Volume 2, Number 1, 2001 Abstracts
© Copyright Erlbaum 2001
The Effects of Subject Pool and Design Experience on Rationality in Experimental Asset Markets
Lucy F. Ackert
Bryan K. Church
Empirical evidence suggests that prices do not always reflect fundamental values and individual behavior is often inconsistent with rational expectations theory. We report the results of fourteen experimental asset markets designed to examine whether the in-teractive effect of subject pool and design experience (i.e., previous experience in a market under identical conditions) tempers price bubbles and improves forecasting ability. Our main findings are: 1) price run-ups are modest and dissipate quickly when traders are knowledgeable about financial markets and have participated in a previous market under identical conditions; 2) price bubbles moderate quickly when only a subset of traders are knowledgeable and experienced; 3) the heterogeneity of expectations about price changes is smaller in markets with knowledgeable and experienced traders, even if such traders only represent a subset of the market; and 4) individual forecasts of prices are not consistent with the predictions of the rational expectations model in any market, although absolute forecast errors are smaller for subjects who are knowledgeable of financial markets and for those subjects who have participated in a previous market. In sum, our findings suggest that markets populated by at least a subset of knowledgeable and experienced traders behave rationally, even though average individual behavior can be characterized as irrational.
The Influence of Gender on the Perception and Response to Investment Risk: The Case of Professional Investors
Robert A. Olsen
Constance M. Cox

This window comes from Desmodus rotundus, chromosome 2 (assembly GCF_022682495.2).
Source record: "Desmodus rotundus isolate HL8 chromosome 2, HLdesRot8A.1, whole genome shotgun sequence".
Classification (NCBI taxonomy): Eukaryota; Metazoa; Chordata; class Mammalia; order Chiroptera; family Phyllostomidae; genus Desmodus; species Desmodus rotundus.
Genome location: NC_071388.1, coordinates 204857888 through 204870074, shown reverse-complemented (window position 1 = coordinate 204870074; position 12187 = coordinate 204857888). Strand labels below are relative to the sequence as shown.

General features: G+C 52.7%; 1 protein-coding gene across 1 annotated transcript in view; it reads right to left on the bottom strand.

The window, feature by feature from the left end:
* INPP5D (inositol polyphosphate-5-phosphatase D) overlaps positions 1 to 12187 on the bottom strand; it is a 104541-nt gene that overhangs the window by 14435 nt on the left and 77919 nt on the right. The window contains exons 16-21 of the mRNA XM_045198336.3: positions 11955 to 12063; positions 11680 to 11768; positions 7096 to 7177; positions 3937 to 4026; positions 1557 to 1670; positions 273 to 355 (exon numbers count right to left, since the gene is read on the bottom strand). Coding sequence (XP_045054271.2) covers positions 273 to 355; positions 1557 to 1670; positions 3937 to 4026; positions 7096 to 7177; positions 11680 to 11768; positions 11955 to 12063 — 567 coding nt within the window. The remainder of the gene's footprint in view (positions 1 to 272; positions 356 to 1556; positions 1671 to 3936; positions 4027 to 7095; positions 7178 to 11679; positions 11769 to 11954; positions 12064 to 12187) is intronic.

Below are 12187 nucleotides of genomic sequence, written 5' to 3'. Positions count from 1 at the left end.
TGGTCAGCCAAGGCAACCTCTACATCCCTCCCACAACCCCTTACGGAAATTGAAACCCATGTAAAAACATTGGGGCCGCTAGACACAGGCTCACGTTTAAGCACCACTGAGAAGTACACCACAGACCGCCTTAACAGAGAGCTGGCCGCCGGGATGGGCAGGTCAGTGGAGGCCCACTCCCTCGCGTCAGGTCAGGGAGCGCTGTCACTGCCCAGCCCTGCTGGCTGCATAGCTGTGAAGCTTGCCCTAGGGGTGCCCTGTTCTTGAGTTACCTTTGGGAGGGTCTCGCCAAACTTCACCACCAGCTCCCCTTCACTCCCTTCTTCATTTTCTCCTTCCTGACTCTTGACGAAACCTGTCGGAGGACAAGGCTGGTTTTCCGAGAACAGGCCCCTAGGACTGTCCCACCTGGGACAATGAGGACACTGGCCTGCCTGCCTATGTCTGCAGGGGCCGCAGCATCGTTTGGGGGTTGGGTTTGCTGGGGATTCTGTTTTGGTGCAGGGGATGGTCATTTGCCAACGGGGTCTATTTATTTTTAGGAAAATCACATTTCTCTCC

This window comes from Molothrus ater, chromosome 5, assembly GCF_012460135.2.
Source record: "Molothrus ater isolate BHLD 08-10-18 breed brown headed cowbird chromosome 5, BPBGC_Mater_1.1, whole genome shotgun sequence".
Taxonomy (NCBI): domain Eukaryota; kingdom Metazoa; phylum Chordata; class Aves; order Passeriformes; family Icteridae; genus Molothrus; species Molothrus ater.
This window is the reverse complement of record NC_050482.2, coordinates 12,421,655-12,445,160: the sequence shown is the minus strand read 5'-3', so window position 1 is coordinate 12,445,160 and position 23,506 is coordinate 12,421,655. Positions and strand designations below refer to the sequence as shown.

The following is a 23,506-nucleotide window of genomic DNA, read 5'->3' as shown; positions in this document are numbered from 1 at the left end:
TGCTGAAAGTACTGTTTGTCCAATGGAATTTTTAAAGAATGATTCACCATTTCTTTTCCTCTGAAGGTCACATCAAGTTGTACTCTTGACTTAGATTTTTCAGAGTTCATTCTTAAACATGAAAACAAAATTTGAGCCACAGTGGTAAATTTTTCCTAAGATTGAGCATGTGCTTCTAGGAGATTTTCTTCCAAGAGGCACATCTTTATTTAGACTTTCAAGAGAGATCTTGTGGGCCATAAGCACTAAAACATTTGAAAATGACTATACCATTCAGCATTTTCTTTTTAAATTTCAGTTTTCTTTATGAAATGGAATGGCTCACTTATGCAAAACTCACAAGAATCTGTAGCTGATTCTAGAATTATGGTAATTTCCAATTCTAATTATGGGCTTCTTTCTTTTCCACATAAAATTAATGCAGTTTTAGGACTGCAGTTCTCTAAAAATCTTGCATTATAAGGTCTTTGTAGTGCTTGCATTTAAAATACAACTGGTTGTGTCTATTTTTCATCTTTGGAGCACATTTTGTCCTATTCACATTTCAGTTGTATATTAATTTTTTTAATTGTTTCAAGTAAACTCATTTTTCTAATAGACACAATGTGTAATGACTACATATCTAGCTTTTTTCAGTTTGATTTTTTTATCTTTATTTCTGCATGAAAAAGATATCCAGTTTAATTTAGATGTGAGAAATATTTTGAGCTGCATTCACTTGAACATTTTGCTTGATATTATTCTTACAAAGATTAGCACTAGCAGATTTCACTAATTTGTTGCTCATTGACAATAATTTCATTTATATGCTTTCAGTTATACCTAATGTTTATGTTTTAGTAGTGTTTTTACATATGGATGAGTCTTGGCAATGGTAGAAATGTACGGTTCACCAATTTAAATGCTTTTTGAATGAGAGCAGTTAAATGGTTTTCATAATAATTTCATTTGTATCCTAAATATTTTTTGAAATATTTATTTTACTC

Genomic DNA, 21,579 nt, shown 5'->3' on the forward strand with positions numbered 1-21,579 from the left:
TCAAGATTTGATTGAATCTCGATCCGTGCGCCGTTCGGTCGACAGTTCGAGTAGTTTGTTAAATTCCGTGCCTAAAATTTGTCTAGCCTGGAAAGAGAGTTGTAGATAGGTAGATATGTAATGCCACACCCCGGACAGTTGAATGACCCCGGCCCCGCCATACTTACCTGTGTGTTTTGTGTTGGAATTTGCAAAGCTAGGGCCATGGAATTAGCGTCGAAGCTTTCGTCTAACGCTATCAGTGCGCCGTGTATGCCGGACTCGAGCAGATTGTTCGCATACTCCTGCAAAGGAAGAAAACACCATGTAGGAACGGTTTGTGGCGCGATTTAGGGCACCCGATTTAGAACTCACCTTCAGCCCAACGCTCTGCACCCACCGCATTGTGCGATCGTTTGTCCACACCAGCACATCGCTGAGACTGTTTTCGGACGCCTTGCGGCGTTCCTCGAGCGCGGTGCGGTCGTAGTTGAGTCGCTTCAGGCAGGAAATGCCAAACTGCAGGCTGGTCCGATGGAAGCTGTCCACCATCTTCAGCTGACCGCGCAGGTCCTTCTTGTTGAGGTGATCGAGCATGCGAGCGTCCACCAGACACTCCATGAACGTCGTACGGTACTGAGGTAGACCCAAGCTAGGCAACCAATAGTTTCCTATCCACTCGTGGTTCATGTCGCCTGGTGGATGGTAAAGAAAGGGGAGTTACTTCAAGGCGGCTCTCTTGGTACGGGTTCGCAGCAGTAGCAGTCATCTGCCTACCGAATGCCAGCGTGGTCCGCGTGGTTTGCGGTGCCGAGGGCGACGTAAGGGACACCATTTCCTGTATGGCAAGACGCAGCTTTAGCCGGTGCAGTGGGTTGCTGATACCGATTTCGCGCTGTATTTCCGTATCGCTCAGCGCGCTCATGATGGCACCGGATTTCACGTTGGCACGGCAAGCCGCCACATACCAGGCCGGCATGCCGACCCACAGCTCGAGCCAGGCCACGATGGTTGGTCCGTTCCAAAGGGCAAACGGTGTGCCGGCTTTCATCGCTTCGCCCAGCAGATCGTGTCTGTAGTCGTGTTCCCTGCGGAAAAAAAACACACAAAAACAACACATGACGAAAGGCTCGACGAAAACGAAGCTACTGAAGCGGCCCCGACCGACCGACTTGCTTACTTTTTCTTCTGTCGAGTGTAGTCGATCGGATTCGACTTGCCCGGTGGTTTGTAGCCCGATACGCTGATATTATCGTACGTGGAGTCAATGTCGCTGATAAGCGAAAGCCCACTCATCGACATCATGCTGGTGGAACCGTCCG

In a previous issue of this journal, O'Barr and Conley, noted that cultural differences caused public pension fund managers to invest differently and more conservatively than their private fund counterparts. An additional insight to is that cultural factors have a non-trivial affect on how assets are managed. This article continues with this theme and suggests that, even with equivalent training, experience and information, investment managers make different decisions based on identifiable cultural differences. This study focuses on professional men and women investment managers who perceive and respond to risk differently. This supports O'Barr and Conley, suggesting cultural factors may be responsible for this risk related gender effect. There is extensive evidence that when faced with social and technological hazards, women are more risk averse than men. This appears to be so even when decision-makers of both genders have the same level of expertise and experience. In the investment realm, non-professional women investors also appear to accept less risk than their male counterparts, after controlling for factors such as age, education, wealth and experience. Although the precise reason for this gender difference in risk taking is un-known, it appears to be related to evolutionary and social factors. This paper is unique in that it investigates the risk/gender difference for professionally trained investors. It is found that women investors weight risk attributes, such as possibility of loss and ambiguity, more heavily than their male colleagues. In addition, women tend to emphasize risk reduction more than men in portfolio construction. While gender differences appear to influence perceptions of risk and recommendations to clients, these differences tend to be the most significant for assets and portfolios at risk extremes.